(Barbados Nation) A 62-year-old gardener on his way to work was killed in an accident at Eagle Hall junction, St Michael between a Transport Board bus and a minibus this morning around 5:20 a.m.
Dead is George Anthony Blackman of 7th Avenue Harts Gap, Christ Church. He was a passenger aboard the minibus, on his way to work in St James. According to police public relations officer Inspector David Welch, Blackman was identified at the scene by relatives.
The accident occured when the minibus, travelling from Oistins, Christ Church to Speighstown, St Peter and BM54, travelling from Rock Hall, St Thomas to Bridgetown collided at the traffic lights.
Thirty-two others were injured and had to seek medical attention. Fifteen, most of them from the minibus, were taken to the Queen Elizabeth Hospital (QEH) by ambulance, while 17 others were transported to the nearby Brandford Taitt Polyclinic in Black Rock, St Michael.
Among the injured was the driver of the Transport Board bus, 42-year-old Tyrone King. He was taken off his bus on a stretcher and was sent to the QEH for treatment.
The driver of the minibus was Kelvin Hall, 37, of Airlie Tenantry, Hinds Hill, St Michael.
The accident triggered the mobilization of the mass casualty response which was managed by Dr David Byer, head of the Emergency Ambulance Service, along with five doctors.
When the DAILY NATION was allowed onto the scene at 6:37 a.m., six ambulances, two fire tenders, the Barbados Defence Force, the Roving Response team, and members of the police including Special Services Unit were already there.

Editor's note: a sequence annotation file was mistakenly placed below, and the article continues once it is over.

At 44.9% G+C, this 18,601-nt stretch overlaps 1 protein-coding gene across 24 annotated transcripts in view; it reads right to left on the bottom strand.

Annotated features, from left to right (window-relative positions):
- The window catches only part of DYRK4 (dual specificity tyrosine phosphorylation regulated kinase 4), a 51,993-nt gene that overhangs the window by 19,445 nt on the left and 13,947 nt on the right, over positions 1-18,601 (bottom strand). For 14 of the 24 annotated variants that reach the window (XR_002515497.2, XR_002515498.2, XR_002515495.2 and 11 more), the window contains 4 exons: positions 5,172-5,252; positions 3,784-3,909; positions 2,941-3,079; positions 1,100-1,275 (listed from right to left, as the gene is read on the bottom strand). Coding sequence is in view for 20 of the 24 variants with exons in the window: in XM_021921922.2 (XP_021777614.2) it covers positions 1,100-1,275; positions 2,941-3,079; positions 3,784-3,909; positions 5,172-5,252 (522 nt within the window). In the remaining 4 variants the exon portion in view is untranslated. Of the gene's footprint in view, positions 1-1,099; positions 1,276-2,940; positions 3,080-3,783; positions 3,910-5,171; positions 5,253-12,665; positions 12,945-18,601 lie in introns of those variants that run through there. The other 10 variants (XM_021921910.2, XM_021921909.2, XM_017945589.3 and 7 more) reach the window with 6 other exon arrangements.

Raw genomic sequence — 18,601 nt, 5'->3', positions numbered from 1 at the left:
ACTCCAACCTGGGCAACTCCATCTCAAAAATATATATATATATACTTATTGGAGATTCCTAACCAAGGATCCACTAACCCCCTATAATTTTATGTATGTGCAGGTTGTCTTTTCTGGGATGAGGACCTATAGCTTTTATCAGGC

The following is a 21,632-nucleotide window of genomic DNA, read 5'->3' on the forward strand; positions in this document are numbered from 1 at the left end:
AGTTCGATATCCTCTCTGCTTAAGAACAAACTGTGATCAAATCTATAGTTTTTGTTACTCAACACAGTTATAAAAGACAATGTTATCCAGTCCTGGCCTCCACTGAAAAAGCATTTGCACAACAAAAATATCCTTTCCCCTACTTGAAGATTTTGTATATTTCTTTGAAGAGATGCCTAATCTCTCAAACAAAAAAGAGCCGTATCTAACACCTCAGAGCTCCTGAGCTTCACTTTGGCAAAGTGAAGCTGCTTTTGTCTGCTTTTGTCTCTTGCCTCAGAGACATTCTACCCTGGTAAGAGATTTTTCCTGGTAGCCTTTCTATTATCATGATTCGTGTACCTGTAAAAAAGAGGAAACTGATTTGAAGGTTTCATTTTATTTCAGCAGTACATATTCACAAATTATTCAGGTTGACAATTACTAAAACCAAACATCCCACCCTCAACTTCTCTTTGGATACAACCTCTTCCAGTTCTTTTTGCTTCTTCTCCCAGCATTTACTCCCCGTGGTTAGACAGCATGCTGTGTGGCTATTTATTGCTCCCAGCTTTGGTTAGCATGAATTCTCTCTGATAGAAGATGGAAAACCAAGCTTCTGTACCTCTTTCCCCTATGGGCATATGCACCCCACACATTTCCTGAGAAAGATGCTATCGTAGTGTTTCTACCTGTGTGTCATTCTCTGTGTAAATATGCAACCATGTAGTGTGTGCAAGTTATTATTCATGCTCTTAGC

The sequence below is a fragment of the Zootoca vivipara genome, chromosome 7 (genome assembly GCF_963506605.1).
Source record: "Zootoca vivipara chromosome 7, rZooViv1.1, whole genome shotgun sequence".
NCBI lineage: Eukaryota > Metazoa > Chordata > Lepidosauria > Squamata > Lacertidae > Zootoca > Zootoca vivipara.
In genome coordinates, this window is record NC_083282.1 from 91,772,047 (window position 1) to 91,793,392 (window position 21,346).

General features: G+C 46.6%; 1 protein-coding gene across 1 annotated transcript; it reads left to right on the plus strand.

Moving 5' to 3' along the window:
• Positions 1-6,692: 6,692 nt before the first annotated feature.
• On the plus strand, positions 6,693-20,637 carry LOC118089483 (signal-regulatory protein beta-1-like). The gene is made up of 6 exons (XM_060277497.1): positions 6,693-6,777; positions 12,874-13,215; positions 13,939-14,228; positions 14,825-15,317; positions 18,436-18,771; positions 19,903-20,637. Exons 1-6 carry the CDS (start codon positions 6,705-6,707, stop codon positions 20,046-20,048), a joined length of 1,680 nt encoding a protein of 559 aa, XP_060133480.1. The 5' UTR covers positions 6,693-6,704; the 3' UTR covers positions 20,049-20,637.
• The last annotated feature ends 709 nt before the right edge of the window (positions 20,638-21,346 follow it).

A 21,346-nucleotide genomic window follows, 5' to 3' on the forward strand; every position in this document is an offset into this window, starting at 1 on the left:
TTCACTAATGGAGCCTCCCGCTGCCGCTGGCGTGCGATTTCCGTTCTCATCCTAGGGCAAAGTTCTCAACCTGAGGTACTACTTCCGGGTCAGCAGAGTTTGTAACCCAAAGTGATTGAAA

The injured were removed from the minibus, some after the fire service used the Jaws of Life to gain access to it, and were assessed under the mass casualty staging tent on the Rubis gas station compound.
Meanwhile, police diverted traffic away from the scene causing a major traffic snarl. Officers were in place at Lower Bank Hall, Tudor Bridge opposite the Power in the Blood church, Eagle Hall near Sawh shop, and on the Deacons Road corner in Black Rock to assist frustrated commuters.
The diversion created major traffic woes. Long lines of morning commuters who would normally travel through Eagle Hall on their way to the City or to St James, Government Hill, Green Hill and beyond were seen in the minor roads adjoining this major artery.
Scores of onlookers converged on the scene in this heavily populated area.
Though police completed their investigations at the around 10:45, the Government Electrical Engineers’ Department were brought in to repair the damaged traffic lights and up to 11:40 the junction was still closed.